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Shakin' The House Down

MEDIA RELEASE


7 February 2002

Shakin' The House Down

There'll be earthquakes in Canterbury over the next two months, and for earthquake enthusiast and engineering graduate, Jeff Matthews, the bigger the shake the better.

But the quakes will be no natural occurrence, Jeff and his University of Canterbury Department of Civil Engineering team will be simulating, then testing and measuring man-made earthquakes on a slice of a building representing a lower floor in a multi-storey pre-cast concrete building.

The aim is to find out just how much load and stress parts of a building, and in particular the pre-cast concrete structures will handle in the event of an earthquake.

Jeff Matthews' PhD research is funded through the Foundation for Research, Science and Technology's Technology for Industry Fellowships scheme, which has enabled him to work alongside businesses such as Firth Industries and Stresscrete, who are keenly interested in the performance of concrete in construction.

Jeff is carrying out the research using the University's equipment and expanding his own background in earthquake engineering.

Recent events have highlighted the performance of buildings under stress, and the three-year research builds on New Zealand's internationally regarded expertise in earthquake engineering.

"We've used the same construction methods over the past 20 years in New Zealand and this is a unique opportunity to really test the entire structure and see how the building performs with pre-cast floor slabs," he says.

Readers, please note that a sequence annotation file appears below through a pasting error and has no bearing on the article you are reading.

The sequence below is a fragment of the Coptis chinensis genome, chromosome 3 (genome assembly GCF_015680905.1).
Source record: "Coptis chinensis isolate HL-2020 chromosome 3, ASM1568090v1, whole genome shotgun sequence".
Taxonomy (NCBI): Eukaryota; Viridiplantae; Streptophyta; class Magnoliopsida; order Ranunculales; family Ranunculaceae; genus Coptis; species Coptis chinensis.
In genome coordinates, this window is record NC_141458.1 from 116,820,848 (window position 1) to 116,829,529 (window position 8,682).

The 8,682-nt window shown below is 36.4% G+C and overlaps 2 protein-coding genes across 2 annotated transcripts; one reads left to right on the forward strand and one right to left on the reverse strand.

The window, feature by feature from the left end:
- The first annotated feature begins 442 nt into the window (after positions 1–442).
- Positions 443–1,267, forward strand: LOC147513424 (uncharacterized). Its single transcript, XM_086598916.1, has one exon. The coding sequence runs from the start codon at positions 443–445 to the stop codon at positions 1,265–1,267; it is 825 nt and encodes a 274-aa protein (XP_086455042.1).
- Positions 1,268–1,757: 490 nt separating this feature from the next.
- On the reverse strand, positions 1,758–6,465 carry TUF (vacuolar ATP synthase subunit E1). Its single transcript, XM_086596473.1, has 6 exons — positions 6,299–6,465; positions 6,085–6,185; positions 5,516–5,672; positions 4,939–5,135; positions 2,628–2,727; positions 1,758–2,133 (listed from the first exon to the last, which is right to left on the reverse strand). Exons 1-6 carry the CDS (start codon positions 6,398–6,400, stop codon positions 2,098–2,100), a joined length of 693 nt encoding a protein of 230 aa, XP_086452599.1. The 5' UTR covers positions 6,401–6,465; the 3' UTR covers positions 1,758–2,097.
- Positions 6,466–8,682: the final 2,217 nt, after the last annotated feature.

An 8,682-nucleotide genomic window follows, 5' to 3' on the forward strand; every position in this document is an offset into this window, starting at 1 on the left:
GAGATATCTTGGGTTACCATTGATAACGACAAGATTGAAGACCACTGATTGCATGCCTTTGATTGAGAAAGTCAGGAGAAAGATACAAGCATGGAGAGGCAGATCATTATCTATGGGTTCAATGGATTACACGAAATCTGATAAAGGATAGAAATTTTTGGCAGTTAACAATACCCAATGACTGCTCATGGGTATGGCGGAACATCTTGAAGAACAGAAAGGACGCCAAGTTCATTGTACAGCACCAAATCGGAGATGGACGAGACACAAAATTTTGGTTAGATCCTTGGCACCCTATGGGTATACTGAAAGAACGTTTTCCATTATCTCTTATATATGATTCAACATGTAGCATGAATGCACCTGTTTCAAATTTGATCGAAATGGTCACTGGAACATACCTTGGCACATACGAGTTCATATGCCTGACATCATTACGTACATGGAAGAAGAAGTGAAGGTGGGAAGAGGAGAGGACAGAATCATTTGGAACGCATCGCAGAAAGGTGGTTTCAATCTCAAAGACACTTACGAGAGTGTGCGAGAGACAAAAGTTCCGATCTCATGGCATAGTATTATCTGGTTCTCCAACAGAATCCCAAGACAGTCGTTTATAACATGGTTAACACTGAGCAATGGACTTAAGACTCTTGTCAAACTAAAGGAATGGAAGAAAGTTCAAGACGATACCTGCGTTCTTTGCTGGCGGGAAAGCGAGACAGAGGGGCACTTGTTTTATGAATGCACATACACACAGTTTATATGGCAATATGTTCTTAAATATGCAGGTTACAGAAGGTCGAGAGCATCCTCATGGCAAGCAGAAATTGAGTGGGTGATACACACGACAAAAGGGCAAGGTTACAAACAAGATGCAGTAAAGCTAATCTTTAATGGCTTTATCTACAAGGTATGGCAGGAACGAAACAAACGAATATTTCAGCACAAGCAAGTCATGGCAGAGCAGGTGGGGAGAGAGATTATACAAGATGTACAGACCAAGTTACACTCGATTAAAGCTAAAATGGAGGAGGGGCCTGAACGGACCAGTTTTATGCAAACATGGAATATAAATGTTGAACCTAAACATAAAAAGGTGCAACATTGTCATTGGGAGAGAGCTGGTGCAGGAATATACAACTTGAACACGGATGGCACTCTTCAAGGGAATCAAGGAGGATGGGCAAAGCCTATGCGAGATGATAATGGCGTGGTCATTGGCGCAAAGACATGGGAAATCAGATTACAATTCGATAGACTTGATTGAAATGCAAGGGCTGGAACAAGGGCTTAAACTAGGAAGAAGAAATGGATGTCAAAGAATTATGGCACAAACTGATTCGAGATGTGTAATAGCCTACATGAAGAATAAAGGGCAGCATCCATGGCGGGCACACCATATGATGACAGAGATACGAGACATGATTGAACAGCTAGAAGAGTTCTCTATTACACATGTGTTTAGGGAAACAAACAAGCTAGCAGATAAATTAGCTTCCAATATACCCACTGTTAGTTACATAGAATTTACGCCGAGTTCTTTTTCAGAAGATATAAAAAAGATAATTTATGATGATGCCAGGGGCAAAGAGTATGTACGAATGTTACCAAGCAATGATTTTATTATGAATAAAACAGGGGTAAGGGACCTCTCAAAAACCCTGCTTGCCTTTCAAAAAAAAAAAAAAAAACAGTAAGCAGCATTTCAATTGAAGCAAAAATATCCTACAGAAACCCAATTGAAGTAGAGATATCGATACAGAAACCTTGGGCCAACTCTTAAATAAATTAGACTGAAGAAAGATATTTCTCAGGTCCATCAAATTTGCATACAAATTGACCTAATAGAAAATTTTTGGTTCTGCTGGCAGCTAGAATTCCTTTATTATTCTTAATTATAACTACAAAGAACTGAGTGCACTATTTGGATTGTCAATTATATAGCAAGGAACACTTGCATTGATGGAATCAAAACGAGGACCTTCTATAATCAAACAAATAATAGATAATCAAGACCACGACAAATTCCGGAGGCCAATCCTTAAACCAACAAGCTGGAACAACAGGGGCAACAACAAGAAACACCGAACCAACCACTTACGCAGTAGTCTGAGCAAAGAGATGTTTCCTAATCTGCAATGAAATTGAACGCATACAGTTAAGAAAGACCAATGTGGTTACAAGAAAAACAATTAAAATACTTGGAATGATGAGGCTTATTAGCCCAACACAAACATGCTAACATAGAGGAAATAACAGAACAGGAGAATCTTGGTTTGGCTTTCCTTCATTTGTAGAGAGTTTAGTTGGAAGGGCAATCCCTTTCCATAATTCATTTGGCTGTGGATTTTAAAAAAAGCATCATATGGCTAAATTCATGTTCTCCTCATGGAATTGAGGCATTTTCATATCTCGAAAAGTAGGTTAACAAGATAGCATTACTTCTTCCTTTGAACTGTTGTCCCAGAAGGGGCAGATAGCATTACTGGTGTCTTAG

"We'll be using hydraulic rams to simulate the forces of a real earthquake and computer-tracking the action of the components in slow motion. What we want to find out is how much pre-cast concrete can take and still remain standing", says Jeff Matthews.

Len McSaveney, formerly of Stresscrete, one of the partner companies in the research project, says this research is significant as it is the first time an entire building structure has been tested in this way. Early results from the research were presented to a conference in Rotorua recently and earthquake-prone countries are following progress closely.

-ends-

For more information: visit www.civil.canterbury.ac.nz and check the current research page.

a.. Len McSaveney 09 523 3050, Jeff Matthews, 03 366 7001 ext 7332, 021 431 999 b.. Sue Pauwels, Technology New Zealand, at the Foundation for Research, Science and Technology (Christchurch office), 03 377 9340 or 025 497 114. www.technz.co.nz


- Technology New Zealand is a set of government-funded business support schemes that provide funding to support R&D projects in business.

- TIF supports science and technology based projects that develop individuals skills and knowledge in commercial R&D environments. The aim is to enhance the level of science and technology based staff in participating firms.

- Support is provided in the form of salary or stipends for Fellows. These can range from senior undergraduate, through Master and PhDs, to senior scientist (eg, through secondments of staff from Universities or CRIs).


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